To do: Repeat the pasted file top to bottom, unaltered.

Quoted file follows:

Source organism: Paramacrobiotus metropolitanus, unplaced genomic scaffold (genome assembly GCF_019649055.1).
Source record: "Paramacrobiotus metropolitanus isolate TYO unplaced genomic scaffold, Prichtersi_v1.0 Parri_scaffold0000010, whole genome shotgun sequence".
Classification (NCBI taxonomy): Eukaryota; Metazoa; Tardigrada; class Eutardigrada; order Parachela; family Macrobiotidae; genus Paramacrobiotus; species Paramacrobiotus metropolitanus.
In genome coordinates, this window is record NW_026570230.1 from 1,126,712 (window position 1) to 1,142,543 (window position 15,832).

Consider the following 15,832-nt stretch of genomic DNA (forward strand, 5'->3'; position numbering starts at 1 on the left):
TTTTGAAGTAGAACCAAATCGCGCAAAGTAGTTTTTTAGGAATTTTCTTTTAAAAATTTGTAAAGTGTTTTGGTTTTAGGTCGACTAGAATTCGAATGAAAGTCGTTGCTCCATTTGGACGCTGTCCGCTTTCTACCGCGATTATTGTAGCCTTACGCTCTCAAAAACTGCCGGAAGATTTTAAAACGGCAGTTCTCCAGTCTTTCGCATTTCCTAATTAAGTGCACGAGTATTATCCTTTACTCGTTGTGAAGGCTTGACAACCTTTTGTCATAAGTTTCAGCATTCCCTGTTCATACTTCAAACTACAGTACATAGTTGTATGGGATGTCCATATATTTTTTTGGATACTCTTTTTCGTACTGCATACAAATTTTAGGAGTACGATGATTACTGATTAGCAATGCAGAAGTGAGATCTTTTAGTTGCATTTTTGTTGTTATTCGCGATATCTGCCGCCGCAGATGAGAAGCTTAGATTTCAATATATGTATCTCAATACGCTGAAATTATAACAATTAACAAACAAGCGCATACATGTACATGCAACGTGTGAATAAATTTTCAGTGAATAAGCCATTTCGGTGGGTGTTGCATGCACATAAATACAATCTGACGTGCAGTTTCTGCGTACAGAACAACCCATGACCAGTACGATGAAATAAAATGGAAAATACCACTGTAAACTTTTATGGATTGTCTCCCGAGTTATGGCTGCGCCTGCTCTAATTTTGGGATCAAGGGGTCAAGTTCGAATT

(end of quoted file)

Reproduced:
Source organism: Paramacrobiotus metropolitanus, unplaced genomic scaffold (genome assembly GCF_019649055.1).
Source record: "Paramacrobiotus metropolitanus isolate TYO unplaced genomic scaffold, Prichtersi_v1.0 Parri_scaffold0000010, whole genome shotgun sequence".
Classification (NCBI taxonomy): Eukaryota; Metazoa; Tardigrada; class Eutardigrada; order Parachela; family Macrobiotidae; genus Paramacrobiotus; species Paramacrobiotus metropolitanus.
In genome coordinates, this window is record NW_026570230.1 from 1,126,712 (window position 1) to 1,142,543 (window position 15,832).

Consider the following 15,832-nt stretch of genomic DNA (forward strand, 5'->3'; position numbering starts at 1 on the left):
TTTTGAAGTAGAACCAAATCGCGCAAAGTAGTTTTTTAGGAATTTTCTTTTAAAAATTTGTAAAGTGTTTTGGTTTTAGGTCGACTAGAATTCGAATGAAAGTCGTTGCTCCATTTGGACGCTGTCCGCTTTCTACCGCGATTATTGTAGCCTTACGCTCTCAAAAACTGCCGGAAGATTTTAAAACGGCAGTTCTCCAGTCTTTCGCATTTCCTAATTAAGTGCACGAGTATTATCCTTTACTCGTTGTGAAGGCTTGACAACCTTTTGTCATAAGTTTCAGCATTCCCTGTTCATACTTCAAACTACAGTACATAGTTGTATGGGATGTCCATATATTTTTTTGGATACTCTTTTTCGTACTGCATACAAATTTTAGGAGTACGATGATTACTGATTAGCAATGCAGAAGTGAGATCTTTTAGTTGCATTTTTGTTGTTATTCGCGATATCTGCCGCCGCAGATGAGAAGCTTAGATTTCAATATATGTATCTCAATACGCTGAAATTATAACAATTAACAAACAAGCGCATACATGTACATGCAACGTGTGAATAAATTTTCAGTGAATAAGCCATTTCGGTGGGTGTTGCATGCACATAAATACAATCTGACGTGCAGTTTCTGCGTACAGAACAACCCATGACCAGTACGATGAAATAAAATGGAAAATACCACTGTAAACTTTTATGGATTGTCTCCCGAGTTATGGCTGCGCCTGCTCTAATTTTGGGATCAAGGGGTCAAGTTCGAATT